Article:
It is also interesting to note that Amis cloaked his early satires in so-called crime writing. An essay online by Brian Finney provides some exposition on this subject.

The bottom line, I suppose, is that Griggs has written a good book.

It's exceptionally clever, very funny, sharply intelligent. As many critics have been saying about Griggs for a long time now, she is someone who deserves to win major prizes in this country. Her readership deserves to grow. Everyone who enjoys vigorous prose should scrurry to the nearest big box retail outlet and harrass the teenagers at the counter for a box of Griggs asap.

One of the funniest things in this book is its ending: I don't want to give it away, but you'll get it, I'm sure, if I say ... maybe the satire is really a comedy, or a romance.


For those interested, I point out this essay by Philip Marchand: Terry Griggs and Barbara Gowdy: The Catholic versus the Protestant Imagination (Ripostes; Porcupine's Quill, 2000). Griggs is cited as Catholic, Gowdy as Protestant.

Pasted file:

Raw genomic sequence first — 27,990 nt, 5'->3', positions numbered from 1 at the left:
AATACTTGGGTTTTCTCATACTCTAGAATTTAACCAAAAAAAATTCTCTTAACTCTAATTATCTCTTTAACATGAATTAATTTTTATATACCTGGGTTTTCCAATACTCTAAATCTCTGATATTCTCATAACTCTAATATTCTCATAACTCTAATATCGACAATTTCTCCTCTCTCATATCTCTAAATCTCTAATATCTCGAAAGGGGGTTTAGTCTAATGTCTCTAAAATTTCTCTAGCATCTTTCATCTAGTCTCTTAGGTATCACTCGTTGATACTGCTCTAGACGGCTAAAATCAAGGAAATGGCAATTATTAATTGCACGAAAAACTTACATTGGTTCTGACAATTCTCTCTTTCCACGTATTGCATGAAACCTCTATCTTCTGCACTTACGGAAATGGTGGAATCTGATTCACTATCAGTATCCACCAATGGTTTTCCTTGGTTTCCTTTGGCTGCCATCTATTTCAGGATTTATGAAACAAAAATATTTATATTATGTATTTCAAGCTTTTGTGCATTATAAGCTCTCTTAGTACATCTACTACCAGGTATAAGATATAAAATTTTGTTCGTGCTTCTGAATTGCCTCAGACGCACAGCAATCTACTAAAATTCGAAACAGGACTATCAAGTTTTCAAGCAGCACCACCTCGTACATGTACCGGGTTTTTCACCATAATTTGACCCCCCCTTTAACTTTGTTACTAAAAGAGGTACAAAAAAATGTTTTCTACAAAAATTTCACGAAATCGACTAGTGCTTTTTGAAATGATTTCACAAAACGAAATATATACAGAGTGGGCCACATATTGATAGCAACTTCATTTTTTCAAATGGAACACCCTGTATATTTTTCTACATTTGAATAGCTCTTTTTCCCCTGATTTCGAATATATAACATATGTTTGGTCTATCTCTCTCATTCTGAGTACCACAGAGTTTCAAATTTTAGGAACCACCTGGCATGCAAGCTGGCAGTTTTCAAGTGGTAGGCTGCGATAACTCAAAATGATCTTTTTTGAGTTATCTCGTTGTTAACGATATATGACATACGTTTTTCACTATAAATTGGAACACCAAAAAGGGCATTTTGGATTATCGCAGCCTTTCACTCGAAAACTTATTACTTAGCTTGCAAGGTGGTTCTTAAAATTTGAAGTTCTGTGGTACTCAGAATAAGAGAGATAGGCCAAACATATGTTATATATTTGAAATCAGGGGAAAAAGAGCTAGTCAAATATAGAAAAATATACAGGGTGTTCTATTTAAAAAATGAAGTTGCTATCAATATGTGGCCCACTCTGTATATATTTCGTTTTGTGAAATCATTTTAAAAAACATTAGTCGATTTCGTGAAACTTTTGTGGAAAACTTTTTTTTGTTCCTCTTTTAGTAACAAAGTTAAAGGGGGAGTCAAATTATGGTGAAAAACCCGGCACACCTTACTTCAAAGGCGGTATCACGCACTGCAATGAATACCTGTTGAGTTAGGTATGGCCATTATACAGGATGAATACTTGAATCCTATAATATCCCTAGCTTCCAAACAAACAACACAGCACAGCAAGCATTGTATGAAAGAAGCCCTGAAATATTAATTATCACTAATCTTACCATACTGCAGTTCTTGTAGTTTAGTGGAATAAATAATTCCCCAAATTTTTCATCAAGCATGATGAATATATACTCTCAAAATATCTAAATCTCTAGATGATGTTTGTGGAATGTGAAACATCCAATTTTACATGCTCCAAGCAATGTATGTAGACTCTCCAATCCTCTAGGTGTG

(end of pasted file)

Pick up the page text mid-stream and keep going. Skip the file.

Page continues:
Here's one of my favourite passages from Thought You Were Dead:

No wonder Hunt was putting on the pounds these days. He never ate at home, and Chellis had discovered why. His first mistake had been accepting Moe's invitation to lunch, instead of inviting her out to eat. She could have picked censoriously at her fast food while he picked her brain, and the drinks bill wouldn't have mounted stupendously if he were paying. At her place, during the pre-luncheon period, which was comparable in length to the Precambrian, Chellis had slowly, slowwwly but surely gotten plastered. Not only had he dislocated his head (lost it!) knocking back tumblers of grappa, but he had the quesy impression that somewhere along the line, assured of the health benefits of the Medditerranean diet, he'd knocked back a bottle of extra virgin olive oil as well. Lunch, when it finally arrived, resembled molten Shrek on a plate. Offering it a pension seemed more appropriate than saying grace. At least the meal had been colour-coordinated with Moe's necrological chatter. He'd had no idea that she was such a ghoul.